Historic lumber trade ship to receive updating
ALAMEDA, Calif. - Bay Ship and Yacht Co. will perform maintenance on the historic sailing ship Balclutha, a 19th-century lumber ship registered to the Kingdom of Hawaii.
This is the third time the reputable shipyard has been chosen to perform much-needed detailed maintenance on the 131-year-old ship. A three-mast, steel-hulled square-rigged sailing ship, the Balclutha is one of the last of her kind.
“The Balclutha is truly a gem of American history. It is a rare day that you are able to see one of these grand old ladies high and dry in dock,” said Richard Maguire, Business Development Manager, Bay Ship & Yacht. “Upon her undocking, the ship will remain at the yard pier side, where we will remove her foremast, mainmast and mizzenmast yardarms for needed repairs and paint preservation. Her presence there is reminiscent of the days of old when many fine sailing ships like the Balclutha lined the estuary representing cargo companies such as the Alaskan Packers and Red Star.
Photo by TripAdvisor
“Bay Ship and Yacht has a deep understanding of these great historic sailing ships, and the yard still works with and maintains many of the original tools required to perform proper maintenance on these older vessels,” Maguire continued. “We will use these tools to repair and replace the poop decking with caulking, irons, oakum and pitch.”
During her stay at Bay Ship & Yacht, the Balclutha will first receive an ultrasonic hull plate survey, which will indicate whether the ship’s hull plate will require replacement or repair. Next, Balclutha will undergo a full sandblast of her freeboard and underbody in order to remove old coatings and better assess the condition of her hull. Following, she will receive a full coating system to preserve her steel for another six years.
In addition, Bay Ship and Yacht will fabricate and install a modern piece of equipment on the Balclutha that was certainly not a consideration 1886, a wheelchair lift. The lift, which will lead from her main deck down to her lower cargo holds, will allow more visitors to have the opportunity to experience the grandeur of the ship and understand more about what it was like to be a part of the crew.
The Balclutha was built in Glasgow, Scotland in 1886. The name “Balclutha” is Gaelic for “Town on the Clyde.” The ship made her maiden journey to San Francisco in 1887 and arrived approximately 140 days after her departure. During that time, the Balclutha traded coal, potters, cutlery and Scottish whiskey among other goods.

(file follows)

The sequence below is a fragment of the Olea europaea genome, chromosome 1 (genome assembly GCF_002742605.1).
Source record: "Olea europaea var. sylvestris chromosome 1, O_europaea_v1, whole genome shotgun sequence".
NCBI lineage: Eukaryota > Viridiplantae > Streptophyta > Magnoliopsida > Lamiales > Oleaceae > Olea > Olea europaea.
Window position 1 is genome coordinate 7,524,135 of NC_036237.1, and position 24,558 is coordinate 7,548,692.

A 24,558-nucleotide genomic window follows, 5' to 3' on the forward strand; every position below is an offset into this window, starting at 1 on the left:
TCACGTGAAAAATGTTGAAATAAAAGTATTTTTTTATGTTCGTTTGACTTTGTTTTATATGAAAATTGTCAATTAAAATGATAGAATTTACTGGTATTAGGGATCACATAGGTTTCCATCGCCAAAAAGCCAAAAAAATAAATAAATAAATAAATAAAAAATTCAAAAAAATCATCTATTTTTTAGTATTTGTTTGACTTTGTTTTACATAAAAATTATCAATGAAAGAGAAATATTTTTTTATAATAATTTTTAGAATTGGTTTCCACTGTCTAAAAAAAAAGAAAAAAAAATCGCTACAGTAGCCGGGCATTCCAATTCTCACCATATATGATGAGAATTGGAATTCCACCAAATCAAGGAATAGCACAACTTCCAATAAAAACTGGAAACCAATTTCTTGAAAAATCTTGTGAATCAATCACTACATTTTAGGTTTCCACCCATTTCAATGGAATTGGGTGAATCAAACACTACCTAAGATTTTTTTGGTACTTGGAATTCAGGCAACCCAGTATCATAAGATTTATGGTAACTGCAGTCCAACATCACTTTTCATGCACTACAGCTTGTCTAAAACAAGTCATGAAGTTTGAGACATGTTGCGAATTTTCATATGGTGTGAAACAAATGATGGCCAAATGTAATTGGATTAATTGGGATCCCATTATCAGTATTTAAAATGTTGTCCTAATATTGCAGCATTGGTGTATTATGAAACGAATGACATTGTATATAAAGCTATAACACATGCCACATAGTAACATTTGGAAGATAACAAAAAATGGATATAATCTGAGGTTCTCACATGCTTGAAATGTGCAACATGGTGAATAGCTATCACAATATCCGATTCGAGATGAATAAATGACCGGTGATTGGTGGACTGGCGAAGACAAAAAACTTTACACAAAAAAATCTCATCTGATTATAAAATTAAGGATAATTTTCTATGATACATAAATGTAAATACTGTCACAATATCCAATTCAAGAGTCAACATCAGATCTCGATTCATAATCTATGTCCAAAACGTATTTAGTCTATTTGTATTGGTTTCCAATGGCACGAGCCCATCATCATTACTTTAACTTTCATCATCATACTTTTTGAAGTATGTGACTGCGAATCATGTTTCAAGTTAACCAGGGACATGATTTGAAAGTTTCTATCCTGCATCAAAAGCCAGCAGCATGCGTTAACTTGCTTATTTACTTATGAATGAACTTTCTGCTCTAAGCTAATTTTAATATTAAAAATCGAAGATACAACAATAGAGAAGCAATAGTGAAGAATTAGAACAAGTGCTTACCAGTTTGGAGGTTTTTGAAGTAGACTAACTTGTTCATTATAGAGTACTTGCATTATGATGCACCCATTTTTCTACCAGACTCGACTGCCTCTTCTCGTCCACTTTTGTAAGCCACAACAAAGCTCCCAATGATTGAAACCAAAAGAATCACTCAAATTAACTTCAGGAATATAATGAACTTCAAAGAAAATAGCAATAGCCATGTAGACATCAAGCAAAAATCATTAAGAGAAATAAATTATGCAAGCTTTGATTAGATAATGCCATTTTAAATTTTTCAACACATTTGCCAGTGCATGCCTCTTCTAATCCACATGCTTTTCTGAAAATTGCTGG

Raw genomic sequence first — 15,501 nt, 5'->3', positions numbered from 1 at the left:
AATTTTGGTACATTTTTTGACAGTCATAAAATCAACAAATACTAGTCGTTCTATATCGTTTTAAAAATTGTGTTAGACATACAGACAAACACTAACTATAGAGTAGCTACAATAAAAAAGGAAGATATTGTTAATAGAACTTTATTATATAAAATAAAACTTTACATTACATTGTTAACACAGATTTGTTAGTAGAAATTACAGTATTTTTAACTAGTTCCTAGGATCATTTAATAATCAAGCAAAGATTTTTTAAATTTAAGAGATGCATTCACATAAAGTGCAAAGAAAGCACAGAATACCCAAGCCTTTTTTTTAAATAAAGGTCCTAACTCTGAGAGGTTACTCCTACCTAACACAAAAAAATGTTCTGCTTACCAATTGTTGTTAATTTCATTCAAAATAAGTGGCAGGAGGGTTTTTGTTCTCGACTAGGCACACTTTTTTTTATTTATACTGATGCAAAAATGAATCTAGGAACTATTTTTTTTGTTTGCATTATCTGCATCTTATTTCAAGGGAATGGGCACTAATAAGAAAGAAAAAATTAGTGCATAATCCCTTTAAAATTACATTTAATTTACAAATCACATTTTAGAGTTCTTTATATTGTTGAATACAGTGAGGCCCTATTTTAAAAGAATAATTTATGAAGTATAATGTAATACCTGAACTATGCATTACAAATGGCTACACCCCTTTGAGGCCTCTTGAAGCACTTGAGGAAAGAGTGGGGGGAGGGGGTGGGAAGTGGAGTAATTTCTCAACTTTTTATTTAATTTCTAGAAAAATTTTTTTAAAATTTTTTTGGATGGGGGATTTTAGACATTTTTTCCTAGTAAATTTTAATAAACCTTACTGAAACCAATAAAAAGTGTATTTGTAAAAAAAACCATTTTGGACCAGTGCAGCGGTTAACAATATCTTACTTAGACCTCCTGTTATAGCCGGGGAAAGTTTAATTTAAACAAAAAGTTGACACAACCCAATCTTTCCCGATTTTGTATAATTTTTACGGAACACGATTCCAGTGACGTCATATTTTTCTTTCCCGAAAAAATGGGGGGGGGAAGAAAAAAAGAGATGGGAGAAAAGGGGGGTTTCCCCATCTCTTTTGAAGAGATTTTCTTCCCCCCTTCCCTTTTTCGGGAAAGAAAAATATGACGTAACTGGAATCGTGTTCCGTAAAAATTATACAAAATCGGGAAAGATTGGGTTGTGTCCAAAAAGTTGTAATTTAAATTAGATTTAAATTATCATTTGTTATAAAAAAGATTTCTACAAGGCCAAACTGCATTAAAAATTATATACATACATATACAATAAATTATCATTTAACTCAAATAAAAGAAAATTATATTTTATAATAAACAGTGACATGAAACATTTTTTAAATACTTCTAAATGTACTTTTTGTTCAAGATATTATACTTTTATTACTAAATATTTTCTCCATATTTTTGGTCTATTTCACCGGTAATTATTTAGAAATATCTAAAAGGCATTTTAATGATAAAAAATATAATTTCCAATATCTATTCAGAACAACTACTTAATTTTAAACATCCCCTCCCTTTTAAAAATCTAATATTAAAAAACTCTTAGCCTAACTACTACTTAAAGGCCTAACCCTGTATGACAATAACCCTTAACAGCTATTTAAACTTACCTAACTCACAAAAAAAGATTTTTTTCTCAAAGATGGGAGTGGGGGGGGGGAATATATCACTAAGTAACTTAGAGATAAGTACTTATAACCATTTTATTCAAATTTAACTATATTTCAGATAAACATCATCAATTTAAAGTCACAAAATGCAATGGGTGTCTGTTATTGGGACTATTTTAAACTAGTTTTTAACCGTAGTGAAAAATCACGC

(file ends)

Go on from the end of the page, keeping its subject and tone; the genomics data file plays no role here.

In 1889, the Balclutha’s registry was transferred to the Kingdom of Hawaii and she joined the Pacific Coast lumber trade, carrying goods north to the Puget Sound in Washington and across the Pacific to Australia. She was the last vessel to fly the flag of the Hawaiian kingdom.
Her registry was transferred to a “coastwise” trade between American ports in 1901 when she became part of the salmon trade in Alaska. In 1904, she ran aground in near Kodiak Island. The Alaska Packers Associations purchased the badly damaged boat and renamed her the Star of Alaska. For the 26 years following, the Star of Alaska sailed from Alameda each April to Chignik Bay, Alaska carrying supplies and cannery workers.
She was retired from the Star fleet and purchased by Frank and Rose Kissinger in 1933. The Kissingers renamed her the Pacific Queen. During their ownership, the couple lived aboard the ship leasing her for films including Treasure Island.
The San Francisco museum purchased the ship in 1954, restored her and brought back the original Balclutha. The National Park Service took charge of her in 1978 and in 1985, the Balclutha became a National Historic Landmark.
Bay Ship and Yacht offers repairs in all crafts from painting to structural repair, piping, electrical, joiner, lagger, machinist, and other crafts. For more information about the Balclutha, please contact Bay Ship and Yacht at www.bay-ship.com.

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Bill Esler | ConfSenior Editor

Bill wrote for WoodworkingNetwork.com, FDMC and Closets & Organized Storage magazines. 

Bill's background includes more than 10 years in print manufacturing management, followed by more than 30 years in business reporting on industrial manufacturing in the forest products industries, including printing and packaging at American Printer (Features Editor) and Graphic Arts Monthly (Editor in Chief) magazines; and in secondary wood manufacturing for WoodworkingNetwork.com.

Bill was deeply involved with the launches of the Woodworking Network Leadership Forum, and the 40 Under 40 Awards programs. He currently reports on technology and business trends and develops conference programs.

In addition to his work as a journalist, Bill supports efforts to expand and improve educational opportunities in the manufacturing sectors, including 10 years on the Print & Graphics Scholarship Foundation; six years with the U.S. WoodLinks; and currently on the Woodwork Career Alliance Education Committee. He is also supports the Greater West Town Training Partnership Woodworking Program, which has trained more than 950 adults for industrial wood manufacturing careers. 

Bill volunteers for Foinse Research Station, a biological field station staddling the border of Ireland and Northern Ireland, one of more than 200 members of the Organization of Biological Field Stations.